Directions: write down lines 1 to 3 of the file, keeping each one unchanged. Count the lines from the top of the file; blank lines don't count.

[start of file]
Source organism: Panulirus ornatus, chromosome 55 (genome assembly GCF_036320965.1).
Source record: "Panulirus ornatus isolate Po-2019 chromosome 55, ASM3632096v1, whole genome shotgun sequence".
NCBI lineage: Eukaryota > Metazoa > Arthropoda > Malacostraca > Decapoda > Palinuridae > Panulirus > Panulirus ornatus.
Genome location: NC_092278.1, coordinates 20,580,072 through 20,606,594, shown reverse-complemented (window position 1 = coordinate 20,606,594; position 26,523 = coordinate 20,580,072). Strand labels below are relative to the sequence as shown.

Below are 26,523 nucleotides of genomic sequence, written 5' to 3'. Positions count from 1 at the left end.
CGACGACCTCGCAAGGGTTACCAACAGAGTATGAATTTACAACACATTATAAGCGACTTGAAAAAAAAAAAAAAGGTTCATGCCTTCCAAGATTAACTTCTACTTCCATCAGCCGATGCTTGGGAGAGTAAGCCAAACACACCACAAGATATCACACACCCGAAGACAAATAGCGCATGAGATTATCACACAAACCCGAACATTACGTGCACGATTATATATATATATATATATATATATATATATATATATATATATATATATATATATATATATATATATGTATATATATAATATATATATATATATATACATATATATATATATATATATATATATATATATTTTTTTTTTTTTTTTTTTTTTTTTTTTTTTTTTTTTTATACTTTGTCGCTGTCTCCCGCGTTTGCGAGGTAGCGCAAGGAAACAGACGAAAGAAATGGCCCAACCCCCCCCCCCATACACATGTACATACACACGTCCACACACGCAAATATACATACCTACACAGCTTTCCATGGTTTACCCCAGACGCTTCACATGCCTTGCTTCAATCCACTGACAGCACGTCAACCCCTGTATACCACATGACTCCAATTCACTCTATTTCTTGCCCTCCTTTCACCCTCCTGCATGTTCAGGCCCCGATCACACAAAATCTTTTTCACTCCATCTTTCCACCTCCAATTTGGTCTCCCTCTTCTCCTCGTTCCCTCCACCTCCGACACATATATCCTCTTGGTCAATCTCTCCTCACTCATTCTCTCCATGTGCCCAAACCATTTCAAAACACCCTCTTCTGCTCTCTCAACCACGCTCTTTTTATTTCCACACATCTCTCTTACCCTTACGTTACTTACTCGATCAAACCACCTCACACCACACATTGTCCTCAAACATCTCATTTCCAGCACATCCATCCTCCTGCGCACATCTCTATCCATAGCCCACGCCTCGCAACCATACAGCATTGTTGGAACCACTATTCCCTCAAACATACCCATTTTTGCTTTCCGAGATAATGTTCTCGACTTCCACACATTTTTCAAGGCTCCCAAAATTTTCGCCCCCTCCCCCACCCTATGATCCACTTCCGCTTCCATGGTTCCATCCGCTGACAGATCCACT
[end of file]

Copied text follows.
Source organism: Panulirus ornatus, chromosome 55 (genome assembly GCF_036320965.1).
Source record: "Panulirus ornatus isolate Po-2019 chromosome 55, ASM3632096v1, whole genome shotgun sequence".
NCBI lineage: Eukaryota > Metazoa > Arthropoda > Malacostraca > Decapoda > Palinuridae > Panulirus > Panulirus ornatus.